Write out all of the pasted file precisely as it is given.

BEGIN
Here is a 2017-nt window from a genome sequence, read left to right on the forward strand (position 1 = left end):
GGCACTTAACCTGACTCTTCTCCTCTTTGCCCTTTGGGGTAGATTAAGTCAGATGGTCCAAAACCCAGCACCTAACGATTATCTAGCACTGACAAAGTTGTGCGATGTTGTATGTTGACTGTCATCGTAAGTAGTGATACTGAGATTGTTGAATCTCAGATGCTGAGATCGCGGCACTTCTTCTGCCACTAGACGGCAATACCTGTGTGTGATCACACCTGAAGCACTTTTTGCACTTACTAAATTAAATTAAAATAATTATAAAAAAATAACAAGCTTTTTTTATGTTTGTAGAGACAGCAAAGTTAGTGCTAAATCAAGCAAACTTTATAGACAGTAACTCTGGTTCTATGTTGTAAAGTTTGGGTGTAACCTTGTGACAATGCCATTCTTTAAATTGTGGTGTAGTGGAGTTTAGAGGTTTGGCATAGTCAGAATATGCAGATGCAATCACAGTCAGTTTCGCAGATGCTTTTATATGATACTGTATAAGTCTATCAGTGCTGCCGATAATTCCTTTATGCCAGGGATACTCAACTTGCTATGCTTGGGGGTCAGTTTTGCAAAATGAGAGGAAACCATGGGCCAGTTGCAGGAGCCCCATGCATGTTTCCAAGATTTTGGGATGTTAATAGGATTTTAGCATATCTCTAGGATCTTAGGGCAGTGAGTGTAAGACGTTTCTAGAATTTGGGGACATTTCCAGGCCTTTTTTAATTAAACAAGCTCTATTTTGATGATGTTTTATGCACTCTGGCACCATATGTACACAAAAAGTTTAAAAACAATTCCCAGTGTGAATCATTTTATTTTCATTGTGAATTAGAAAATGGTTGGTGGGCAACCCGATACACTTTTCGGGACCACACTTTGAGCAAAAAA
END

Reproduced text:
Here is a 2017-nt window from a genome sequence, read left to right on the forward strand (position 1 = left end):
GGCACTTAACCTGACTCTTCTCCTCTTTGCCCTTTGGGGTAGATTAAGTCAGATGGTCCAAAACCCAGCACCTAACGATTATCTAGCACTGACAAAGTTGTGCGATGTTGTATGTTGACTGTCATCGTAAGTAGTGATACTGAGATTGTTGAATCTCAGATGCTGAGATCGCGGCACTTCTTCTGCCACTAGACGGCAATACCTGTGTGTGATCACACCTGAAGCACTTTTTGCACTTACTAAATTAAATTAAAATAATTATAAAAAAATAACAAGCTTTTTTTATGTTTGTAGAGACAGCAAAGTTAGTGCTAAATCAAGCAAACTTTATAGACAGTAACTCTGGTTCTATGTTGTAAAGTTTGGGTGTAACCTTGTGACAATGCCATTCTTTAAATTGTGGTGTAGTGGAGTTTAGAGGTTTGGCATAGTCAGAATATGCAGATGCAATCACAGTCAGTTTCGCAGATGCTTTTATATGATACTGTATAAGTCTATCAGTGCTGCCGATAATTCCTTTATGCCAGGGATACTCAACTTGCTATGCTTGGGGGTCAGTTTTGCAAAATGAGAGGAAACCATGGGCCAGTTGCAGGAGCCCCATGCATGTTTCCAAGATTTTGGGATGTTAATAGGATTTTAGCATATCTCTAGGATCTTAGGGCAGTGAGTGTAAGACGTTTCTAGAATTTGGGGACATTTCCAGGCCTTTTTTAATTAAACAAGCTCTATTTTGATGATGTTTTATGCACTCTGGCACCATATGTACACAAAAAGTTTAAAAACAATTCCCAGTGTGAATCATTTTATTTTCATTGTGAATTAGAAAATGGTTGGTGGGCAACCCGATACACTTTTCGGGACCACACTTTGAGCAAAAAA